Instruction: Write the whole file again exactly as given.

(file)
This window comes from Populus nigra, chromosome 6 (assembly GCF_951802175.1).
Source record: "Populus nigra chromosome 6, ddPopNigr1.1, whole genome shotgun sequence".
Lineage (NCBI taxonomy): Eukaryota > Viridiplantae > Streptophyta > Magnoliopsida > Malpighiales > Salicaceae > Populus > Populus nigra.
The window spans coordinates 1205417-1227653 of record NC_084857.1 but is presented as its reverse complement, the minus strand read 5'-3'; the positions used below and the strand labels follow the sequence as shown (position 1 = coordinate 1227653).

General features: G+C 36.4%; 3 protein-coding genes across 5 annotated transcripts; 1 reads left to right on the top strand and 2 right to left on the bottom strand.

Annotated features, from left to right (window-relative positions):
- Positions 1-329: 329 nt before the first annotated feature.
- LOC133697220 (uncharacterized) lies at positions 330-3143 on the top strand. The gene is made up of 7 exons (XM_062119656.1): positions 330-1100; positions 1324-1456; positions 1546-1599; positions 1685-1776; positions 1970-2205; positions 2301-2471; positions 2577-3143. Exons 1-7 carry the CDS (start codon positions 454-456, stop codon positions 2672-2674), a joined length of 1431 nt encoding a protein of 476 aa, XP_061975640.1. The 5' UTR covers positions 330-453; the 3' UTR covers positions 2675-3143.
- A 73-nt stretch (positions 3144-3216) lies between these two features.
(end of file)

This window comes from Populus nigra, chromosome 6 (assembly GCF_951802175.1).
Source record: "Populus nigra chromosome 6, ddPopNigr1.1, whole genome shotgun sequence".
Lineage (NCBI taxonomy): Eukaryota > Viridiplantae > Streptophyta > Magnoliopsida > Malpighiales > Salicaceae > Populus > Populus nigra.
The window spans coordinates 1205417-1227653 of record NC_084857.1 but is presented as its reverse complement, the minus strand read 5'-3'; the positions used below and the strand labels follow the sequence as shown (position 1 = coordinate 1227653).

General features: G+C 36.4%; 3 protein-coding genes across 5 annotated transcripts; 1 reads left to right on the top strand and 2 right to left on the bottom strand.

Annotated features, from left to right (window-relative positions):
- Positions 1-329: 329 nt before the first annotated feature.
- LOC133697220 (uncharacterized) lies at positions 330-3143 on the top strand. The gene is made up of 7 exons (XM_062119656.1): positions 330-1100; positions 1324-1456; positions 1546-1599; positions 1685-1776; positions 1970-2205; positions 2301-2471; positions 2577-3143. Exons 1-7 carry the CDS (start codon positions 454-456, stop codon positions 2672-2674), a joined length of 1431 nt encoding a protein of 476 aa, XP_061975640.1. The 5' UTR covers positions 330-453; the 3' UTR covers positions 2675-3143.
- A 73-nt stretch (positions 3144-3216) lies between these two features.